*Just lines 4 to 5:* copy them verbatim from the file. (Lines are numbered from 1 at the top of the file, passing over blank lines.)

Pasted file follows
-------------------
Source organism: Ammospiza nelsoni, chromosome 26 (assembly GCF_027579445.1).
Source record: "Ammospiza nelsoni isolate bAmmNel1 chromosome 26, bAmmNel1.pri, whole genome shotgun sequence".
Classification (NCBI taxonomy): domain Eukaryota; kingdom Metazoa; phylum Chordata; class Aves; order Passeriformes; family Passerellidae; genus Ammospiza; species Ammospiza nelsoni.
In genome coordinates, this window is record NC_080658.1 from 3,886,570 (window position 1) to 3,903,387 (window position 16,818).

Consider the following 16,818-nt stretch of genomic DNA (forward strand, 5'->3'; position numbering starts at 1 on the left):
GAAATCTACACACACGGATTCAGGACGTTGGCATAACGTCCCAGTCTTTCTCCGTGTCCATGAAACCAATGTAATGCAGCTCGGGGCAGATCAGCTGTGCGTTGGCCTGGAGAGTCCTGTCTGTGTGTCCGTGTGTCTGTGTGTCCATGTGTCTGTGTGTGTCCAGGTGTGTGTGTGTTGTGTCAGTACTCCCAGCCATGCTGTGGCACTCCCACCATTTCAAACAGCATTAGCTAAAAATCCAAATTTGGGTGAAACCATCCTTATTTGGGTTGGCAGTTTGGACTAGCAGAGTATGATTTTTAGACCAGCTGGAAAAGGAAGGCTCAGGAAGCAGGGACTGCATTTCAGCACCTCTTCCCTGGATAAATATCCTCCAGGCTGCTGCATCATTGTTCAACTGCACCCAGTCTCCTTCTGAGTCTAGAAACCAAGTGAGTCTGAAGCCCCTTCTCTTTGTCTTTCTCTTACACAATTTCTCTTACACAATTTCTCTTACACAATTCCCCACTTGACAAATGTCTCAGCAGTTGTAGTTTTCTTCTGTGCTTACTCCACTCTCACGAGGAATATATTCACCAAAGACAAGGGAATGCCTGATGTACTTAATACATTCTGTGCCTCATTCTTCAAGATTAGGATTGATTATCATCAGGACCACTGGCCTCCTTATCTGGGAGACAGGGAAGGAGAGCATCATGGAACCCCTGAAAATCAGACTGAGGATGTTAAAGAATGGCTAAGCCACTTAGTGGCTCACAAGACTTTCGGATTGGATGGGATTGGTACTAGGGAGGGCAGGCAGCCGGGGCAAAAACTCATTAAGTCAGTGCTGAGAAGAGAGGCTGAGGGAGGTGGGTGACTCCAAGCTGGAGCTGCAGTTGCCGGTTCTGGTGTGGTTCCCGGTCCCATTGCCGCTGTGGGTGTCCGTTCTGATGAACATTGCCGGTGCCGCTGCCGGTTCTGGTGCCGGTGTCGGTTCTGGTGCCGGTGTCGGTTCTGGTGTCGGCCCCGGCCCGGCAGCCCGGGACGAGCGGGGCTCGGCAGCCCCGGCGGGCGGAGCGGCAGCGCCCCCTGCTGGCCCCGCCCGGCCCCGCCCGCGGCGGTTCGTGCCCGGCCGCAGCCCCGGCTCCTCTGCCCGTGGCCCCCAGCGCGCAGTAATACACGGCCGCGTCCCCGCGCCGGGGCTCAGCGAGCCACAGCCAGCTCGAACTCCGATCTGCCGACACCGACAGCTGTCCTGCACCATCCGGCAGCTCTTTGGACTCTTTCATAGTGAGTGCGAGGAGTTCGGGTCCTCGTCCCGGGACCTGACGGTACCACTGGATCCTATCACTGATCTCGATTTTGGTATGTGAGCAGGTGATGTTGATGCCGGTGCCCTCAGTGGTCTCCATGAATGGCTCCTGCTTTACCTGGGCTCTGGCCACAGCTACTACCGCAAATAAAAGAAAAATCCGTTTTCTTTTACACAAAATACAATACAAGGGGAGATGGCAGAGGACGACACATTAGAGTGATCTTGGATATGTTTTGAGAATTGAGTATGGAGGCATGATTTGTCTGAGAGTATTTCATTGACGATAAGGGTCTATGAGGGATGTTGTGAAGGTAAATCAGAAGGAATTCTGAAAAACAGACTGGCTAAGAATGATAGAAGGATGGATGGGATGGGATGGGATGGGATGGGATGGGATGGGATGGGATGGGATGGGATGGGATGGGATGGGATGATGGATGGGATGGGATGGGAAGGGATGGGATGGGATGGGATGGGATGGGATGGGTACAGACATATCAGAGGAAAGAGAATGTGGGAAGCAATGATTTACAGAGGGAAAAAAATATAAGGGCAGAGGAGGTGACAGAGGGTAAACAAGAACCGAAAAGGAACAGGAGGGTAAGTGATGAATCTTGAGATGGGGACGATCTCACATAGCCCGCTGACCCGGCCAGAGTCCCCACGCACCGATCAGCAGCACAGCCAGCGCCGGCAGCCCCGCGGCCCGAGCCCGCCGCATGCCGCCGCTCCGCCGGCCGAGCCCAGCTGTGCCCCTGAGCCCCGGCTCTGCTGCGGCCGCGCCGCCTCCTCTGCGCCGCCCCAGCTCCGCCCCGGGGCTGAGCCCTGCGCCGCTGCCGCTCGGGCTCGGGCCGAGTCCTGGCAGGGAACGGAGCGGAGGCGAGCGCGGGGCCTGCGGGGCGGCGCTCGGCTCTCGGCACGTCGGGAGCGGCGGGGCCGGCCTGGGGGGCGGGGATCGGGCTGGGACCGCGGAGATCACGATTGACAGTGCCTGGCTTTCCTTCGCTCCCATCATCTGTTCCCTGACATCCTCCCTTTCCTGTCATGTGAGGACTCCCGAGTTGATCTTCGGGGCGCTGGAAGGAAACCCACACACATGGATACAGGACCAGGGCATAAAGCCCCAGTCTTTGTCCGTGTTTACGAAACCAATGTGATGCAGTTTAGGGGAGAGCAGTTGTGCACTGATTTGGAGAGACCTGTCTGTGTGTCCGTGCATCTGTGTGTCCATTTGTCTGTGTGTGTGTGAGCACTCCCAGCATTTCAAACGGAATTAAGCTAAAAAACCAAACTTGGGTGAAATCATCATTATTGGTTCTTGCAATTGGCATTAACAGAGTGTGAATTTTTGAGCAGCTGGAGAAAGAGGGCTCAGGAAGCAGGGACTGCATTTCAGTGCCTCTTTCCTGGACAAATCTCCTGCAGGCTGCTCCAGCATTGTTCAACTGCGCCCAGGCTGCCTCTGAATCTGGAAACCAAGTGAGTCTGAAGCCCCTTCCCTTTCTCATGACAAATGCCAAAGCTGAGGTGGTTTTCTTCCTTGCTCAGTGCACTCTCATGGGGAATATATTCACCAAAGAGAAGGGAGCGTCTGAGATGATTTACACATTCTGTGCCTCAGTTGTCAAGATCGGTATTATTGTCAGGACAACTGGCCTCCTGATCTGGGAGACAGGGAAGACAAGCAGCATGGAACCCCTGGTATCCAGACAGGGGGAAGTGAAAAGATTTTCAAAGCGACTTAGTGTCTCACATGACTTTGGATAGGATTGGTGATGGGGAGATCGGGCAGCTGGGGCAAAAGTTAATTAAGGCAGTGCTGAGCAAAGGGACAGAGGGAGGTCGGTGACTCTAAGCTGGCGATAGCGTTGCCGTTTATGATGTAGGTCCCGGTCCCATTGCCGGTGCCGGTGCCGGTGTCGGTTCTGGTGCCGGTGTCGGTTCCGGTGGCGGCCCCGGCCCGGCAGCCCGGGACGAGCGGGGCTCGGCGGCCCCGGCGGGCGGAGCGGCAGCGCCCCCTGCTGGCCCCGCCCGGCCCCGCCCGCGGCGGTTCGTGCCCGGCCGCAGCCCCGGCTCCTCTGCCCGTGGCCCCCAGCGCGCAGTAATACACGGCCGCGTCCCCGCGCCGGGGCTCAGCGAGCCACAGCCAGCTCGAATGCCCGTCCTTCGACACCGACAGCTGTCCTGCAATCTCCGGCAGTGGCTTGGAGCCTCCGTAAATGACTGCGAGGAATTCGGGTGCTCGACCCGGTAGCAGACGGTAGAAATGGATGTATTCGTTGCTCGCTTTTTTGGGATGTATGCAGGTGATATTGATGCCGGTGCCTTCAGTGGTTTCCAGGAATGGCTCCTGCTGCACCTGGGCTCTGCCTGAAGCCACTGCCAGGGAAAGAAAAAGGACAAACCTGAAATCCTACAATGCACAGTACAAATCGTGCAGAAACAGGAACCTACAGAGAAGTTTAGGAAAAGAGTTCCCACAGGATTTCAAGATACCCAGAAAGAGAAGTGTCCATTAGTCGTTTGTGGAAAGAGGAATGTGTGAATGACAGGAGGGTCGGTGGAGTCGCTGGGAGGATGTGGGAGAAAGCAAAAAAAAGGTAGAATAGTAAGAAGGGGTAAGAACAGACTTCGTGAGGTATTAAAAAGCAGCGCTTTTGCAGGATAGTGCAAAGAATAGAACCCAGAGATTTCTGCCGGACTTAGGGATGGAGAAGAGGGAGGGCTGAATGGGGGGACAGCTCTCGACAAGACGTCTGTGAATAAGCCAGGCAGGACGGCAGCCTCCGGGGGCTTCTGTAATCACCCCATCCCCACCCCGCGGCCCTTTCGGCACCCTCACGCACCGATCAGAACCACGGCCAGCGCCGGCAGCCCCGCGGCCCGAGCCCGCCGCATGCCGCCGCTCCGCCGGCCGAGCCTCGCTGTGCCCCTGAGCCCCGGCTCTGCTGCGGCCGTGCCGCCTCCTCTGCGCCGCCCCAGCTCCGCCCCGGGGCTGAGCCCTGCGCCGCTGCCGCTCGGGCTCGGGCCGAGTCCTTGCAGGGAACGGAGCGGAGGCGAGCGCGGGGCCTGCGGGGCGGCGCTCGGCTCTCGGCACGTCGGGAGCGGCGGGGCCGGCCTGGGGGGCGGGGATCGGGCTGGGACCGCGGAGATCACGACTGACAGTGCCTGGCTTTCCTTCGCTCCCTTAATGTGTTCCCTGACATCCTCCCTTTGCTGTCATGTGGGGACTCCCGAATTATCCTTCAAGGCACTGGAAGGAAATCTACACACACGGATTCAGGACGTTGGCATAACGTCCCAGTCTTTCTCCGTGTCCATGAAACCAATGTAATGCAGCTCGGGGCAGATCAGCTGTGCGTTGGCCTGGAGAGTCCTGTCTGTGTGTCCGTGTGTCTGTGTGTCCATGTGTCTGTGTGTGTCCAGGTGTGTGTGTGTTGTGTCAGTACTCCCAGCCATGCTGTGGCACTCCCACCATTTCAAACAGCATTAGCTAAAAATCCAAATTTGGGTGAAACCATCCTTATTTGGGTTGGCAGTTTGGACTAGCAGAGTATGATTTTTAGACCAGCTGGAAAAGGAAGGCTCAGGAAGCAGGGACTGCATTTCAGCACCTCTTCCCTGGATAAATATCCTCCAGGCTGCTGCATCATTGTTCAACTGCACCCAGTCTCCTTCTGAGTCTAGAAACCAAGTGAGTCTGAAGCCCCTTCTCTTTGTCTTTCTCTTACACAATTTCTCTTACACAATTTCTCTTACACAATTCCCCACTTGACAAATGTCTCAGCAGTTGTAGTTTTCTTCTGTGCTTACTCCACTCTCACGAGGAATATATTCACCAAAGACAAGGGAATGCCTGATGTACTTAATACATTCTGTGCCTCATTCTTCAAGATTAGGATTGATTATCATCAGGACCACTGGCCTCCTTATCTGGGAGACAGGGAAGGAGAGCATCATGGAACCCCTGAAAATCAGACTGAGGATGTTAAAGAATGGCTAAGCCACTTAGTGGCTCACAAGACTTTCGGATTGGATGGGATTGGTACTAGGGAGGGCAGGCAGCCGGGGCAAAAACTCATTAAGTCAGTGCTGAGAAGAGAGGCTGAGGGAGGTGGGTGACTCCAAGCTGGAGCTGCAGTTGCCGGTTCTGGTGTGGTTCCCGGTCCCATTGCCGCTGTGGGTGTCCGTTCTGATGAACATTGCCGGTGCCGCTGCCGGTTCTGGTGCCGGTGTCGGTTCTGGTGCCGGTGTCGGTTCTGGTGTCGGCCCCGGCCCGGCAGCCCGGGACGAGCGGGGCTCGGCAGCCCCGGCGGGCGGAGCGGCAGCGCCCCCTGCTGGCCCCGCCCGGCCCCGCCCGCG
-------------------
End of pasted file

In genome coordinates, this window is record NC_080658.1 from 3,886,570 (window position 1) to 3,903,387 (window position 16,818).

Consider the following 16,818-nt stretch of genomic DNA (forward strand, 5'->3'; position numbering starts at 1 on the left):